In every (decent) restaurant bathroom, there is a big bold sign that reminds employees to WASH THEIR HANDS. Exactly how well they wash those hands is a bit less definitive. And poorly washed hands touching your food after a trip to the bathroom, well, I’m getting nauseated just writing this.

You’re supposed to scrub your hands for as long as it takes to hum the “Happy Birthday” song twice, but life, work and general antipathy towards that horrible song often cut that time short. And dirty hands can be a big problem.

According to the Center for Disease Control, 48 million people get sick, 128,000 are hospitalized, and 3,000 die from foodborne diseases each year in the United States. To put it in cold, monetary terms, a single foodborne illness outbreak can cost a fast casual restaurant anywhere between $6,330 to $2.1 million.

To help restaurant employees and owners get a handle on clean hands, PathSpot has developed a special scanner that uses visible fluorescent spectroscopy to check washed hands for pathogens that may carry foodborne illnesses. After an employee washes their hands, they stick them under the device (installed in the back) which shines a purple light on them.

Once lit up, PathSpot can “see” any contaminants not visible to the naked eye still left on the hands. PathSpot looks for indicators behind 98 percent of all food borne illness types and protects against a broad range of food borne illness such as E.Coli, Salmonella, Norovirus, Hep A, Listeria, and many others. If contaminants are found, the PathSpot screen displays a red X and employees should re-wash and re-test their hands. Sites can choose whether they want people to identify themselves at the scanner or not. PathSpot then collects this data and gives it to restaurant management to determine where any breakdowns are in their sanitation procedures.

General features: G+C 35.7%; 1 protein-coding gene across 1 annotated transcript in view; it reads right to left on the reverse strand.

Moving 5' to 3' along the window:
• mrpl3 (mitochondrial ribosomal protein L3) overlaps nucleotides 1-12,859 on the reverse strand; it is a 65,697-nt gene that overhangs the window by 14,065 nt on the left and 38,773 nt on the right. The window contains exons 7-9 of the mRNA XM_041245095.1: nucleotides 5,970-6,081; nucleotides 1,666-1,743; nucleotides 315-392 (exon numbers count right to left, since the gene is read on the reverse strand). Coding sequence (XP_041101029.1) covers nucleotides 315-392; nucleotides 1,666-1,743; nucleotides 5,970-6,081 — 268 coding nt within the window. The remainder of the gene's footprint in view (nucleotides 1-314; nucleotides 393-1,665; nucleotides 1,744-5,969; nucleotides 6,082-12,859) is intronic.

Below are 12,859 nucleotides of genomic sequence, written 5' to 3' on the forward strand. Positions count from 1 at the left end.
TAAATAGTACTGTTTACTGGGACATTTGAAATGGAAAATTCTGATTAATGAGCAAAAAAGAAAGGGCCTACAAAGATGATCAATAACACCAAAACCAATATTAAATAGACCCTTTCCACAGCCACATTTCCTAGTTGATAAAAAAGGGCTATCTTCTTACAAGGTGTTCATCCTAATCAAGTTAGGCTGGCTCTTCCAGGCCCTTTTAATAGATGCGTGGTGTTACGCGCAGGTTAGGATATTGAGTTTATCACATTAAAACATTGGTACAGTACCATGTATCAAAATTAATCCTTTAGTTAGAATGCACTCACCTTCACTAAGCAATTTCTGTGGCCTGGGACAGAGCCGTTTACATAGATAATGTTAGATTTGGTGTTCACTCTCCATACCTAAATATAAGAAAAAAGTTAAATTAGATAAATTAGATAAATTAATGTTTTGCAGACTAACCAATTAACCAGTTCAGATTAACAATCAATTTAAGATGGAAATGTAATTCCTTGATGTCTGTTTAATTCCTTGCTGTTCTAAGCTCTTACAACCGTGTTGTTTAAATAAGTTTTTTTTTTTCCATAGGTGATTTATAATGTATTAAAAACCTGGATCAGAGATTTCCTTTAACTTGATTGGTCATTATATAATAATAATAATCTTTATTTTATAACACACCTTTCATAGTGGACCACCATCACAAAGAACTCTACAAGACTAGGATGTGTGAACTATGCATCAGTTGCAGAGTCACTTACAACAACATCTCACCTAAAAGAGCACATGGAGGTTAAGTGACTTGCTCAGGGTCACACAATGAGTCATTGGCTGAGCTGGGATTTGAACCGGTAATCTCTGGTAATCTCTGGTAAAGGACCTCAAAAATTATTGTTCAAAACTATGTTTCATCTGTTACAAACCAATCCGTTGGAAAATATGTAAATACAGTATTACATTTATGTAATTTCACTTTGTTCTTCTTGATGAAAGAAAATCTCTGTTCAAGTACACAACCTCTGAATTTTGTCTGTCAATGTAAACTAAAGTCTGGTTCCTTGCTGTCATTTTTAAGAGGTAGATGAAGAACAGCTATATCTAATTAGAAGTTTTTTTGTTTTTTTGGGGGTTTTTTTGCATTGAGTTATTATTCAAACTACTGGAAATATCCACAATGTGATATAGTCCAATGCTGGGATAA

Right now, PathSpot is running pilots in forty food-related sites such as packaging locations and restaurants. According to Christine Schindler, CEO & Co-Founder of PathSpot Technologies, early results show that on average, 20 percent of workers (that’s one in five!) fail the hand wash scan during the first week of using PathSpot. As they use the scanner more, the number of failures drops by 75 percent over the course of the first month.

PathSpot joins a number of companies using light in clever ways to improve the food chain. ImpactVision is using hyperspectral imaging to determine food quality. SomaDetect uses light scattering analysis to determine milk quality and detect cow disease. And the handheld SCiO device uses near-infrared spectrometry to analyze cow feed for dry matter.

Based in New York City, PathSpot has raised $2 million in seed funding. The company charges a subscription fee for the service ranging from $100 – $150 per month and includes the PathSpot scanner as well as access to all the analytics.

Schindler’s sights are set beyond the bathroom sink, however. She said using light and their algorithms, future PathSpot devices could scan for allergens like peanuts, or be installed on a conveyor belt to scan plates or even food for contaminants.

But those applications aren’t even in development yet as the company focuses on scaling their current product. And if it works as promised, hopefully more restaurants find a spot for PathSpot in their kitchens.

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